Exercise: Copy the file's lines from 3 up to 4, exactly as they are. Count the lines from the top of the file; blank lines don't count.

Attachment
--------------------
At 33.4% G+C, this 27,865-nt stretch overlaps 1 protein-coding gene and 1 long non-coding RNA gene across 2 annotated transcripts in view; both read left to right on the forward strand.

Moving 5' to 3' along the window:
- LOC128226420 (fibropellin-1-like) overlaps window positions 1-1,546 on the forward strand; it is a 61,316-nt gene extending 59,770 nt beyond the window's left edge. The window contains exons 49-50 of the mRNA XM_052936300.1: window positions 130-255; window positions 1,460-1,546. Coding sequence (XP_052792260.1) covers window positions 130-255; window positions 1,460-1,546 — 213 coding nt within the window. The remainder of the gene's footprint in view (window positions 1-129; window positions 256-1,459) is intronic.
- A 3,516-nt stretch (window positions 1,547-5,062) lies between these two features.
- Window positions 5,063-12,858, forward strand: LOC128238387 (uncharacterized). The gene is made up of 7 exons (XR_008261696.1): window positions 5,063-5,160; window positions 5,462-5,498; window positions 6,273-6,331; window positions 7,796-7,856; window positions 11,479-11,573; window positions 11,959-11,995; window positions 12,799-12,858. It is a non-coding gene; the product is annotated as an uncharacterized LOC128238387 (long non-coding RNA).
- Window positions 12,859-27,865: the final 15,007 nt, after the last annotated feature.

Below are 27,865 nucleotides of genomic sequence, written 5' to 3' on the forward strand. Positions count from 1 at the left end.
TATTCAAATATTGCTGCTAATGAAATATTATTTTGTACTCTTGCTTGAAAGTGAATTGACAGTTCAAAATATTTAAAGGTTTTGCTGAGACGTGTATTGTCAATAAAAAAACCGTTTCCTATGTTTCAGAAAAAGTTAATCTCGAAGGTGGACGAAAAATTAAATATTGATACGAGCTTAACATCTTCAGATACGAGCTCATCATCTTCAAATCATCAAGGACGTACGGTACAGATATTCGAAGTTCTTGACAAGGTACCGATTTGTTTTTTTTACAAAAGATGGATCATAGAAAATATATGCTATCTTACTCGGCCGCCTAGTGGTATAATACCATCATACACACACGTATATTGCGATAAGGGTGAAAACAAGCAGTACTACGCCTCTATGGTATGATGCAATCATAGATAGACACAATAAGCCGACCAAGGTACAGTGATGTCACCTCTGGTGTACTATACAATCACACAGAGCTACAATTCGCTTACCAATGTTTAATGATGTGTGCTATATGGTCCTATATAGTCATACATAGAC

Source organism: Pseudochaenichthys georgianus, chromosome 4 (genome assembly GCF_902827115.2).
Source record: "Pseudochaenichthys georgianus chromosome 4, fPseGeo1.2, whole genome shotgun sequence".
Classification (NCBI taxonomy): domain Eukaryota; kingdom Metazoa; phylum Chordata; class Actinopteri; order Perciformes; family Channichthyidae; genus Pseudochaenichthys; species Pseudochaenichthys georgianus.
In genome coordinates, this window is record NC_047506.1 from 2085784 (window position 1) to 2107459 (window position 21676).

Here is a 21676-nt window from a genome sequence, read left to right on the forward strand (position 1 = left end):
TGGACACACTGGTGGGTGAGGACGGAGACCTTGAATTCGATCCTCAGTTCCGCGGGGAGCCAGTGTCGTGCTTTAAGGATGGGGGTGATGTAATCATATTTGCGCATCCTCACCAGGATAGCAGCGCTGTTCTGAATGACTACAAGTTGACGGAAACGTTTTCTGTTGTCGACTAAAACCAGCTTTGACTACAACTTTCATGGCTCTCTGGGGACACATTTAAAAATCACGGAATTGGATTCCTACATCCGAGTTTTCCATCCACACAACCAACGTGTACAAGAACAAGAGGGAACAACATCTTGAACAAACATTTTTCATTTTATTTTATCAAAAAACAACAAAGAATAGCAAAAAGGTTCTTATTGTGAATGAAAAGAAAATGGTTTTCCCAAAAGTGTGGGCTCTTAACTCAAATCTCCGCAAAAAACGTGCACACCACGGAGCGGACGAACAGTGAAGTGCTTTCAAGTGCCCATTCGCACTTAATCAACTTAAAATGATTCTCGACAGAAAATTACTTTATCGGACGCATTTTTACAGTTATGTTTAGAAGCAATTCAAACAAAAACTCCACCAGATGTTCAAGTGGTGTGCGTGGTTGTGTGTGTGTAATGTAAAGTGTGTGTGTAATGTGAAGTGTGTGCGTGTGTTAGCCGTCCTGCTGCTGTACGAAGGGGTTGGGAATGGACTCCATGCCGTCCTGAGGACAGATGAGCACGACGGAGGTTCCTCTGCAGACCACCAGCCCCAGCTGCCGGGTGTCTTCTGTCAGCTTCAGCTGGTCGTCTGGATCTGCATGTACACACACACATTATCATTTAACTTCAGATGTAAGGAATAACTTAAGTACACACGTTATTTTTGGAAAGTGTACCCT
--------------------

- LOC128226420 (fibropellin-1-like) overlaps window positions 1-1,546 on the forward strand; it is a 61,316-nt gene extending 59,770 nt beyond the window's left edge. The window contains exons 49-50 of the mRNA XM_052936300.1: window positions 130-255; window positions 1,460-1,546. Coding sequence (XP_052792260.1) covers window positions 130-255; window positions 1,460-1,546 — 213 coding nt within the window. The remainder of the gene's footprint in view (window positions 1-129; window positions 256-1,459) is intronic.
- A 3,516-nt stretch (window positions 1,547-5,062) lies between these two features.